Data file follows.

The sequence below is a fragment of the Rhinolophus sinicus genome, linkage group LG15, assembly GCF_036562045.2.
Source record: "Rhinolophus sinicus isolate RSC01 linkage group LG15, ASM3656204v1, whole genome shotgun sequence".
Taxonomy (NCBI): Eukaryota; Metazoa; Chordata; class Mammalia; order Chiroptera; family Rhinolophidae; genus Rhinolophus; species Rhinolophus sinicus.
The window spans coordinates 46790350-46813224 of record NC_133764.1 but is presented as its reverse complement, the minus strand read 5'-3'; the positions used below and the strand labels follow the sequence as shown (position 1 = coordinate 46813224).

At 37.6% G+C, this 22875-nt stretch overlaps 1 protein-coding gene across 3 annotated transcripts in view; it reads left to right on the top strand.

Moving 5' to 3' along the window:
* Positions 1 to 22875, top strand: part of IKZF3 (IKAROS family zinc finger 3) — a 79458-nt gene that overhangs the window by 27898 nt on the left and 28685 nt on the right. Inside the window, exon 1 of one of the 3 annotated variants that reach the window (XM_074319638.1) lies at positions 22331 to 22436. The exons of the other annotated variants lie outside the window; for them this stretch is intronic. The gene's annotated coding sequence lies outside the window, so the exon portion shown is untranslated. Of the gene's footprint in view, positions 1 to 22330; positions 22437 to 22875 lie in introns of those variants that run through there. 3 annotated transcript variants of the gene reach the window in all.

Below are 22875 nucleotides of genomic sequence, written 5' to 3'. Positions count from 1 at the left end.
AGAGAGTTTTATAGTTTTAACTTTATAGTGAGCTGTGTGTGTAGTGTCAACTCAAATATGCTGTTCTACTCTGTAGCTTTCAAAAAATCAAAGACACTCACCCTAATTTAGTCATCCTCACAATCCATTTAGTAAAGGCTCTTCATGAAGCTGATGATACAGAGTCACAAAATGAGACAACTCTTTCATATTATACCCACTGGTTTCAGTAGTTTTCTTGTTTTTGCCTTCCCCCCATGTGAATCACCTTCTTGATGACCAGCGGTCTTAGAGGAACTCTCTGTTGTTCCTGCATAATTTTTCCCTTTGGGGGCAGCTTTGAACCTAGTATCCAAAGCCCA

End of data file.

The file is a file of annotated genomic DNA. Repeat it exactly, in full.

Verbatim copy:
The sequence below is a fragment of the Rhinolophus sinicus genome, linkage group LG15, assembly GCF_036562045.2.
Source record: "Rhinolophus sinicus isolate RSC01 linkage group LG15, ASM3656204v1, whole genome shotgun sequence".
Taxonomy (NCBI): Eukaryota; Metazoa; Chordata; class Mammalia; order Chiroptera; family Rhinolophidae; genus Rhinolophus; species Rhinolophus sinicus.
The window spans coordinates 46790350-46813224 of record NC_133764.1 but is presented as its reverse complement, the minus strand read 5'-3'; the positions used below and the strand labels follow the sequence as shown (position 1 = coordinate 46813224).

At 37.6% G+C, this 22875-nt stretch overlaps 1 protein-coding gene across 3 annotated transcripts in view; it reads left to right on the top strand.

Moving 5' to 3' along the window:
* Positions 1 to 22875, top strand: part of IKZF3 (IKAROS family zinc finger 3) — a 79458-nt gene that overhangs the window by 27898 nt on the left and 28685 nt on the right. Inside the window, exon 1 of one of the 3 annotated variants that reach the window (XM_074319638.1) lies at positions 22331 to 22436. The exons of the other annotated variants lie outside the window; for them this stretch is intronic. The gene's annotated coding sequence lies outside the window, so the exon portion shown is untranslated. Of the gene's footprint in view, positions 1 to 22330; positions 22437 to 22875 lie in introns of those variants that run through there. 3 annotated transcript variants of the gene reach the window in all.

Below are 22875 nucleotides of genomic sequence, written 5' to 3'. Positions count from 1 at the left end.
AGAGAGTTTTATAGTTTTAACTTTATAGTGAGCTGTGTGTGTAGTGTCAACTCAAATATGCTGTTCTACTCTGTAGCTTTCAAAAAATCAAAGACACTCACCCTAATTTAGTCATCCTCACAATCCATTTAGTAAAGGCTCTTCATGAAGCTGATGATACAGAGTCACAAAATGAGACAACTCTTTCATATTATACCCACTGGTTTCAGTAGTTTTCTTGTTTTTGCCTTCCCCCCATGTGAATCACCTTCTTGATGACCAGCGGTCTTAGAGGAACTCTCTGTTGTTCCTGCATAATTTTTCCCTTTGGGGGCAGCTTTGAACCTAGTATCCAAAGCCCA